Lila, with all her surefooted independence and attitude, has her pocket watch, a small touchstone to rub her thumb over whenever she is unsure, overwhelmed, nervous. In the middle of financial turbulence and personal turpitude, I needed to feel like I had something to cling to, no matter how small. I didn’t have a personal item to carry in my pockets, so I tried to find my own touchstones—sunsets from the BART station, coffee breaks with my book, a favorite playlist on the walk home. Lila’s cat-like grace lets her boots move over cobblestones with ease. I thunked along on cracked sidewalks from the bus stop, but as Lila kept moving forward, so did I.

I quit the proofreading job, got fired from a writing contract in the city, started to swing from job to job in hopes of making my bills. And with each step, I found a little more strength, a little more swagger, a little more courage. On hard days, I would think about Lila training for the magician’s tournament in A Gathering of Shadows. How tirelessly she works and how exhausted she falls down each night. I was not a magician, but I was learning to craft what I wanted from the world.

Then, Lila falls in love with Kell—not immediately, obviously. It takes a few books.

A paperback and a snuggle-beast / Image courtesy the author

Their first meeting is a quick moment in the middle of a spell, and it’s decidedly not a “meet cute,” seeing how it results in a not-so-sexy interrogation. But the two develop a sharp-tongued and desperate kind of camaraderie that, in its own way, leads to love. Even in her affections, Lila isn’t so sure how she fits with a person, how to turn her edges away or dull them for a moment. Kell and Lila literally slam into each other so hard when they make out the first time that it results in bruised ribs and bloodied mouths.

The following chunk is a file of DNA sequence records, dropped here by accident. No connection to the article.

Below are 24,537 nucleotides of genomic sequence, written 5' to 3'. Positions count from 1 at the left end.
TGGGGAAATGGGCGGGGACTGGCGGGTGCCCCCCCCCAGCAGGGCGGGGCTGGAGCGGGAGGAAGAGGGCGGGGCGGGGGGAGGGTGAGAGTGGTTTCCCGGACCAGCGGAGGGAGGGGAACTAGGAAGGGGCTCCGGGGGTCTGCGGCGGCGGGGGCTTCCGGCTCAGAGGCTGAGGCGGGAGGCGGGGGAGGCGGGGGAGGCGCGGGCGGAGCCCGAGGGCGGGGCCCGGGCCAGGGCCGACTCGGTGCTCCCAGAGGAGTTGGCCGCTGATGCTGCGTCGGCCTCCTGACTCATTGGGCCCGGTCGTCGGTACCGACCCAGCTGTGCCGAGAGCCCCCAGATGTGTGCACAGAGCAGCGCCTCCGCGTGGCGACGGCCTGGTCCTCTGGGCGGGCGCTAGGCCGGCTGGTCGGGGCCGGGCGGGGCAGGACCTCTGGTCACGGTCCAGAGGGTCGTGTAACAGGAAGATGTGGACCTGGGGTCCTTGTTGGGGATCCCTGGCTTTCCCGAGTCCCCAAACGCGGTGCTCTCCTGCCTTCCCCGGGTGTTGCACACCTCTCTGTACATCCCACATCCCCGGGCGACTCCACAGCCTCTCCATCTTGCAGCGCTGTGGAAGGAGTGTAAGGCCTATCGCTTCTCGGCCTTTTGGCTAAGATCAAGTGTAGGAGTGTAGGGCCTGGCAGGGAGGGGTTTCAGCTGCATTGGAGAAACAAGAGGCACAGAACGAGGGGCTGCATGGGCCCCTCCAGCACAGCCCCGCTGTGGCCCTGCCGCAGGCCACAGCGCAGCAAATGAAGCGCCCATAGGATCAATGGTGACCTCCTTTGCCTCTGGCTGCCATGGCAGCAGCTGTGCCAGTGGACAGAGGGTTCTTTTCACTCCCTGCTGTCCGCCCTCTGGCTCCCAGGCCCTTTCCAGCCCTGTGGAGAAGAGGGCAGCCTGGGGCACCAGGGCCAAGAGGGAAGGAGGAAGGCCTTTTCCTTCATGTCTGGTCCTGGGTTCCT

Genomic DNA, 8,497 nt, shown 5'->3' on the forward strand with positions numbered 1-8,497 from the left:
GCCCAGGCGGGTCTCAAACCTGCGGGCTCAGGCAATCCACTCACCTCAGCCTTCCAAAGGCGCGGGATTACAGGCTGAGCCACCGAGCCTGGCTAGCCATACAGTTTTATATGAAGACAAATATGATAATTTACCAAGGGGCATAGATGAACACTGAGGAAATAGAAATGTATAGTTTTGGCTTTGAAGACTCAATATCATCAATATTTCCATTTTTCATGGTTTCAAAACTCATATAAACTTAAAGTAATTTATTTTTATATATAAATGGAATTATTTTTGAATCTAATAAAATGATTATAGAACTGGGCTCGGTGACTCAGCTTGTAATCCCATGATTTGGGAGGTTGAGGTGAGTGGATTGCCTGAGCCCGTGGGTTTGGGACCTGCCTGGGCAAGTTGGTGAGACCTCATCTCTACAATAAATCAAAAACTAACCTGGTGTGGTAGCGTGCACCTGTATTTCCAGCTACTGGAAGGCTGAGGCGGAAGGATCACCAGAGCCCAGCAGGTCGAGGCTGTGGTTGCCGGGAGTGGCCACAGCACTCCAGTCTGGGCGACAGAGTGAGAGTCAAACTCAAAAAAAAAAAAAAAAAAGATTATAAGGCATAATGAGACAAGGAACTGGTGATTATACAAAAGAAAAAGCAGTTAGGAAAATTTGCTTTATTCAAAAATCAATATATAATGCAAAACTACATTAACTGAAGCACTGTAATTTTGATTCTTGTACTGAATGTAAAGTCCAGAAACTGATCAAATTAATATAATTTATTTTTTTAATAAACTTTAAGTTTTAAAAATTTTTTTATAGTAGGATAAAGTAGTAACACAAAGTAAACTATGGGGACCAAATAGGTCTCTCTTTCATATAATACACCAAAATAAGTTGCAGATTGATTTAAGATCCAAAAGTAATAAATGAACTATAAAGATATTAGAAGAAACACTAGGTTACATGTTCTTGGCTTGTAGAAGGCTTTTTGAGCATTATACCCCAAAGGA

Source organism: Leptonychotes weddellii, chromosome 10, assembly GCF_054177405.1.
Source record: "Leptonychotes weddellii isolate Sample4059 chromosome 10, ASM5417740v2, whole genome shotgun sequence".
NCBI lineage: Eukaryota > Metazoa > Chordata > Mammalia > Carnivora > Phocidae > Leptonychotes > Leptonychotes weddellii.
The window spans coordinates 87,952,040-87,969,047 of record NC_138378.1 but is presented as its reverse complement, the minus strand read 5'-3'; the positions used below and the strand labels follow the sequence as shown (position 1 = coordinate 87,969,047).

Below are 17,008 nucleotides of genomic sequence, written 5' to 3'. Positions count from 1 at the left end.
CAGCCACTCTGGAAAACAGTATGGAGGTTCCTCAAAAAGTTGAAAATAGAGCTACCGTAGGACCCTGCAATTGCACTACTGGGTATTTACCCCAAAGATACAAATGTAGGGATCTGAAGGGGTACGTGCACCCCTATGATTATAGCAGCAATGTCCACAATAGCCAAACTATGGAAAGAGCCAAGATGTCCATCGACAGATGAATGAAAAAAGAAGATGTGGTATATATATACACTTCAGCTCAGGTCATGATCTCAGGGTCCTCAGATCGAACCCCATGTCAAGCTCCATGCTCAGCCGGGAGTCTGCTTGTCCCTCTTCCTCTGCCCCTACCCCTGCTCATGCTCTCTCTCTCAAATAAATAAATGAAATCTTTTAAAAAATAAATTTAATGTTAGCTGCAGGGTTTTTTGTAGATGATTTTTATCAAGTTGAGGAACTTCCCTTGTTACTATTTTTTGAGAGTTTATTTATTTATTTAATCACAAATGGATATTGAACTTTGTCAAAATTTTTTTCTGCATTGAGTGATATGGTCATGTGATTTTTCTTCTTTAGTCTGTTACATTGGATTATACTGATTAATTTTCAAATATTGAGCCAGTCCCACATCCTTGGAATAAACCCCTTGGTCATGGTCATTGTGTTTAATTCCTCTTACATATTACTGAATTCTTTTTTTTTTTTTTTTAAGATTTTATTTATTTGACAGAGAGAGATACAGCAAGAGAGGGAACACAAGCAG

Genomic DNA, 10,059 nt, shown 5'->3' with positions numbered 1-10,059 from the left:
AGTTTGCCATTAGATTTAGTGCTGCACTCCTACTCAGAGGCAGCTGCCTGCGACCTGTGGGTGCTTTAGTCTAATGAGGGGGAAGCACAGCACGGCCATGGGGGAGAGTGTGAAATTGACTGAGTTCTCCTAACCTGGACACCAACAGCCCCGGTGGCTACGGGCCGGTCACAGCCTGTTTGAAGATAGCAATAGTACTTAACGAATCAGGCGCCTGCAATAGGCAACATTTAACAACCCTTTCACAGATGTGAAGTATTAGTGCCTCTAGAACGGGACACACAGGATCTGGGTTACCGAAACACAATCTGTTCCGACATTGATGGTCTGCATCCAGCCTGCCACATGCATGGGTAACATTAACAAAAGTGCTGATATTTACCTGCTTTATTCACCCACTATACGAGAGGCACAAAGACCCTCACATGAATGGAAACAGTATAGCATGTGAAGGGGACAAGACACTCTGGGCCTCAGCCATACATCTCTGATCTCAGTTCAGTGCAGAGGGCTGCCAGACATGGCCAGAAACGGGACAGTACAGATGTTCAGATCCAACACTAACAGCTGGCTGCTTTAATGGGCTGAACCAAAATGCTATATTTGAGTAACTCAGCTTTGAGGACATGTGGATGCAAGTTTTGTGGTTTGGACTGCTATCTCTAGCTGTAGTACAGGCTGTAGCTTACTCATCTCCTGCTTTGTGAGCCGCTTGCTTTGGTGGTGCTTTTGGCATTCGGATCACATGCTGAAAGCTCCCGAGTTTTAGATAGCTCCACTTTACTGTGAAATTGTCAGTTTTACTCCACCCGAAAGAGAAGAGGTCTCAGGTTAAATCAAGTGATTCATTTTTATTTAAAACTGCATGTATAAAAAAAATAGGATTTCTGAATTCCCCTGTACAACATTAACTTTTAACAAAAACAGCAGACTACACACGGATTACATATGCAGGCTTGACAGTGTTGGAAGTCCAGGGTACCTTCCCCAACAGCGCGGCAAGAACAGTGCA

The more I worked to make the Bay Area my home, the more I wanted to find my Kell. But my sharpness kept getting in the way. It became a running joke, for example, that I was more likely to punch a guy than let him kiss me at the end of the date. 

But if Lila could find someone to fit with her sharp edges, then so could I.

Despite their communication flaws and the whole “fighting for a greater purpose” thing, Lila’s relationship with Kell really became a sort of goal for me. I wanted new worlds with someone who would adventure with me.  I wanted elasticity—the ability to pursue my next big thing knowing that I could meet back wherever after—like when Lila leaves on her own adventures before returning to Red London and (kind of) Kell. I wanted someone who would dance with my sharpness, who would understand I needed to hold on to those edges, not because I was on guard, but because I was tired of trying to dull myself for the world. Sure, I don’t see myself ever facing down tyrant magicians in parallel dimensions, but I’d like to know if I did, my person would fight alongside me.

When I finished A Conjuring of Light, I was alone in my East Bay apartment. I closed the book with the soft, gentle pang that hits your heart when you’ve ended a good story. I rolled over in my empty bed, snuggled my dog, heaved a sigh. I felt sad, but I felt ready. And what is falling in love if not feeling ready to take every next step, even if you’re taking those steps alone?

I don’t have a pocket watch or a demon mask. I can’t command elements or move through worlds. But I have my touchstones, my own shade of magic, and somewhere in this world—or one I haven’t found yet—there’s a Kell that won’t flinch at the sharpness I have come to love.